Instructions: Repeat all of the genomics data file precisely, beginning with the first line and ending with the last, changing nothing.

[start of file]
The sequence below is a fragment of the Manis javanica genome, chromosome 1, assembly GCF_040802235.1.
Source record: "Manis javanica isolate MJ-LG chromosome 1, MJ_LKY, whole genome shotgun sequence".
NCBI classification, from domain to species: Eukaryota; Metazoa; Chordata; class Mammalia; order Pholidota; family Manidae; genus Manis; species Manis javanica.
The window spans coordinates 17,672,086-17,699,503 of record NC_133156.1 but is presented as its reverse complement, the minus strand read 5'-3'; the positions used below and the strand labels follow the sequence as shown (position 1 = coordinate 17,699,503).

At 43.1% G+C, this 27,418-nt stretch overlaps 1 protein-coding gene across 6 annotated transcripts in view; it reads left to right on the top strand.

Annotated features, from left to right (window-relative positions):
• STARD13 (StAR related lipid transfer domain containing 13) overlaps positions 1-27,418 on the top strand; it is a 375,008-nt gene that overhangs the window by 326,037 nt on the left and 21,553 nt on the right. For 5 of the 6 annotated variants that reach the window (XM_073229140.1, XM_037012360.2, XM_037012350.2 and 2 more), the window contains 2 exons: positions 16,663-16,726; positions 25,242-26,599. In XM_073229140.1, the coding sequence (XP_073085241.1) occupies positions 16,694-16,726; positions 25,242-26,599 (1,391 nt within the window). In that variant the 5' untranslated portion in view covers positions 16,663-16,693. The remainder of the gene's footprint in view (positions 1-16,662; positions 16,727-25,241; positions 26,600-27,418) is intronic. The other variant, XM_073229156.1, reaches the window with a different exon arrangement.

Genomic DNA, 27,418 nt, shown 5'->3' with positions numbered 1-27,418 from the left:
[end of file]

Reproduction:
The sequence below is a fragment of the Manis javanica genome, chromosome 1, assembly GCF_040802235.1.
Source record: "Manis javanica isolate MJ-LG chromosome 1, MJ_LKY, whole genome shotgun sequence".
NCBI classification, from domain to species: Eukaryota; Metazoa; Chordata; class Mammalia; order Pholidota; family Manidae; genus Manis; species Manis javanica.
The window spans coordinates 17,672,086-17,699,503 of record NC_133156.1 but is presented as its reverse complement, the minus strand read 5'-3'; the positions used below and the strand labels follow the sequence as shown (position 1 = coordinate 17,699,503).

At 43.1% G+C, this 27,418-nt stretch overlaps 1 protein-coding gene across 6 annotated transcripts in view; it reads left to right on the top strand.

Annotated features, from left to right (window-relative positions):
• STARD13 (StAR related lipid transfer domain containing 13) overlaps positions 1-27,418 on the top strand; it is a 375,008-nt gene that overhangs the window by 326,037 nt on the left and 21,553 nt on the right. For 5 of the 6 annotated variants that reach the window (XM_073229140.1, XM_037012360.2, XM_037012350.2 and 2 more), the window contains 2 exons: positions 16,663-16,726; positions 25,242-26,599. In XM_073229140.1, the coding sequence (XP_073085241.1) occupies positions 16,694-16,726; positions 25,242-26,599 (1,391 nt within the window). In that variant the 5' untranslated portion in view covers positions 16,663-16,693. The remainder of the gene's footprint in view (positions 1-16,662; positions 16,727-25,241; positions 26,600-27,418) is intronic. The other variant, XM_073229156.1, reaches the window with a different exon arrangement.

Genomic DNA, 27,418 nt, shown 5'->3' with positions numbered 1-27,418 from the left: